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Spacecraft Stormchasing: Titan Clouds Swirl As Saturn Moon Approaches Northern Summer

Clouds swirl on the Saturn moon Titan, over the methane Ligeia Mare, in this picture sequence taken by the Cassini spacecraft. Credit: NASA/JPL-Caltech/Space Science Institute

Swoosh! At long last, and later than models predicted, clouds are starting to appear on Titan’s nothern hemisphere. The region is just starting to enter a seven-year-long summer, and scientists say this could be an indication of coming summer storms there.

This moon of Saturn is of particular interest to astrobiologists because it has hydrocarbons (like ethane and methane), which are organic molecules that are possible precursors to the chemistry that made life possible. But what is also neat about Titan is it has its own weather system and liquid cycle — which makes it closer to Earth than to our own, nearly atmosphere-less Moon.

“The lack of northern cloud activity up til now has surprised those studying Titan’s atmospheric circulation,” wrote Carolyn Porco, the imaging lead for Cassini, in a message distributed to journalists.

“Today’s reports of clouds, seen a few weeks ago, and other recent indicators of seasonal change, are exciting for what they imply about Titan’s meteorology and the cycling of organic compounds between northern and southern hemispheres on this unusual moon, the only one in our solar system covered in liquid organics.”

Clouds swirl near Titan's north pole in this annotated still image from the Cassini mission. Credit: NASA/JPL-Caltech/Space Science Institute

Clouds swirl near Titan’s north pole in this annotated still image from the Cassini mission. Credit: NASA/JPL-Caltech/Space Science Institute

The pictures were taken by the Cassini spacecraft, which has been orbiting Saturn and its moons since 2004. The satellite arrived at the system in time to see clouds forming in the southern hemisphere, but the moon has been nearly bereft of clouds since a large storm occurred in 2010.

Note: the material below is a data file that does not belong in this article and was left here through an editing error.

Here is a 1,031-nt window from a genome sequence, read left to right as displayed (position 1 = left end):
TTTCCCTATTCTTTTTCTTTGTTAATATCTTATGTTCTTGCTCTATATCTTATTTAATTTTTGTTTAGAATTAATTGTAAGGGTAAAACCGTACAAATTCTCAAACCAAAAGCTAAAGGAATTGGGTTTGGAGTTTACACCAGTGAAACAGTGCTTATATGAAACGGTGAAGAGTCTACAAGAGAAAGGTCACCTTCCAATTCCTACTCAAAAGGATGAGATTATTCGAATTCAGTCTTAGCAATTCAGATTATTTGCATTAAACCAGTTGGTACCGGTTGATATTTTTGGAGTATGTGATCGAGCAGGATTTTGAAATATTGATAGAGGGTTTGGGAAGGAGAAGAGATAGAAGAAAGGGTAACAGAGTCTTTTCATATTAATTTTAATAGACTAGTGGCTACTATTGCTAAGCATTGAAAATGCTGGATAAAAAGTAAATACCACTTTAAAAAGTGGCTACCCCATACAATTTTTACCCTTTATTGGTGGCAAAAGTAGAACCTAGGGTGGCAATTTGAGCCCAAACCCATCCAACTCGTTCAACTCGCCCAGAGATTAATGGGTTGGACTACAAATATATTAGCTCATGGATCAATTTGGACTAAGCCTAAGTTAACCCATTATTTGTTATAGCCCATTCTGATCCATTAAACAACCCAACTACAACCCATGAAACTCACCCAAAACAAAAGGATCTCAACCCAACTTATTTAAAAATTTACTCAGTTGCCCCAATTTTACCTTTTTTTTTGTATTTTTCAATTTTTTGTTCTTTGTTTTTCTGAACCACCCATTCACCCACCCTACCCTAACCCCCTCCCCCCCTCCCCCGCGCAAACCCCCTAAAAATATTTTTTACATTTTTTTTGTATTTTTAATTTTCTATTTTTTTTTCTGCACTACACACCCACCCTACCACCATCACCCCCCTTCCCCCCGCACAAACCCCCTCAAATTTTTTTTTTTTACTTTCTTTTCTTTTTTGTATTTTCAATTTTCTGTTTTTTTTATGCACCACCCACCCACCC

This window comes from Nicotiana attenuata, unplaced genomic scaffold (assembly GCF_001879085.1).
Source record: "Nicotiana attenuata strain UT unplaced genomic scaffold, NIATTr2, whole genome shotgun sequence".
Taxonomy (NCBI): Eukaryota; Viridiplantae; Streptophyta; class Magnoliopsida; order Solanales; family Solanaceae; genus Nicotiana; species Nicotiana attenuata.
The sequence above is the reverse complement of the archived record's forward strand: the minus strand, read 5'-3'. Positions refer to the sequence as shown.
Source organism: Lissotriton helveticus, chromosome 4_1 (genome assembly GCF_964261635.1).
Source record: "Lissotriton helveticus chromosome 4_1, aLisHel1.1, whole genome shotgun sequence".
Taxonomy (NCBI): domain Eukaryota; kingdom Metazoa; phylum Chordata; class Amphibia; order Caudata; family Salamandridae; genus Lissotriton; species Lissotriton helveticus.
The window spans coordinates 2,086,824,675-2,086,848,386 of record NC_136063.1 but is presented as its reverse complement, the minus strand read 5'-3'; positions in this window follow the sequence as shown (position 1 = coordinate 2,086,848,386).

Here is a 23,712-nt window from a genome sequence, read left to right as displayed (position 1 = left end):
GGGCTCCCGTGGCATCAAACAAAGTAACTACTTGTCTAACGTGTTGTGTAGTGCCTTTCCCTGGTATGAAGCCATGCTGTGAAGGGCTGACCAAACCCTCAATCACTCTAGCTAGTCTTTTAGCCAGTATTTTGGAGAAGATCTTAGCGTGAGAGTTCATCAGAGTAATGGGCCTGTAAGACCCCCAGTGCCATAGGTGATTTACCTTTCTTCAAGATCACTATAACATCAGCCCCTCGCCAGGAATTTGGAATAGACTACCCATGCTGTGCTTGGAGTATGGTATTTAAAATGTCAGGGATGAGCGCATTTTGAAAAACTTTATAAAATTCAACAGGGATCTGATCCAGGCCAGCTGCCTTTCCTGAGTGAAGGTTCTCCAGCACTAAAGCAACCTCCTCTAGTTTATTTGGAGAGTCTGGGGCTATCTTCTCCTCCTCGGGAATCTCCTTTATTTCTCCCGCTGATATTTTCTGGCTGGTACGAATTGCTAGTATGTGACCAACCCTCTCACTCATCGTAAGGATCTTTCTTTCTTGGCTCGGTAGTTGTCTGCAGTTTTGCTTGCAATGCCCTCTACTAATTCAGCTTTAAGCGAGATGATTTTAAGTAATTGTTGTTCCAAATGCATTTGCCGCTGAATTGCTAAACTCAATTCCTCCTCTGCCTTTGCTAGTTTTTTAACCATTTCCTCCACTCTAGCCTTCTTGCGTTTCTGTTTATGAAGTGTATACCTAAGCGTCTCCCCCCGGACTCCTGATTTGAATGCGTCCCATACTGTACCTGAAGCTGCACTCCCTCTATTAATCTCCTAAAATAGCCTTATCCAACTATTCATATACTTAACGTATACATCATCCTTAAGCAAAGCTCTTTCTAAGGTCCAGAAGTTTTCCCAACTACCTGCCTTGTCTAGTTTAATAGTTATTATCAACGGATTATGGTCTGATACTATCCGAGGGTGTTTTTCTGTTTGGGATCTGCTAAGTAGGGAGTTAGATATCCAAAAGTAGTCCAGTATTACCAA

This particular cloud system occurred over Ligeia Mare, which is near Titan’s north pole, and included gentle wind speeds of about seven to 10 miles per hour (11 to 16 kilometers per hour.)

The sequence takes place between July 20 and 22, with most of the pictures separated by about 1-2 hours (although there is a 17.5-hour jump between frames 2 and 3.)

Sources: NASA Jet Propulsion Laboratory and Cassini Imaging Central Laboratory for Operations (CICLOPS)


Elizabeth Howell is the senior writer at Universe Today. She also works for Space.com, Space Exploration Network, the NASA Lunar Science Institute, NASA Astrobiology Magazine and LiveScience, among others. Career highlights include watching three shuttle launches, and going on a two-week simulated Mars expedition in rural Utah. You can follow her on Twitter @howellspace or contact her at her website.

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  • Kawarthajon August 12, 2014, 5:04 PM

    I can’t believe that this amazing robot has been swirling around Saturn for 10 YEARS and is still providing us with discoveries on a regular basis. Cassini rocks!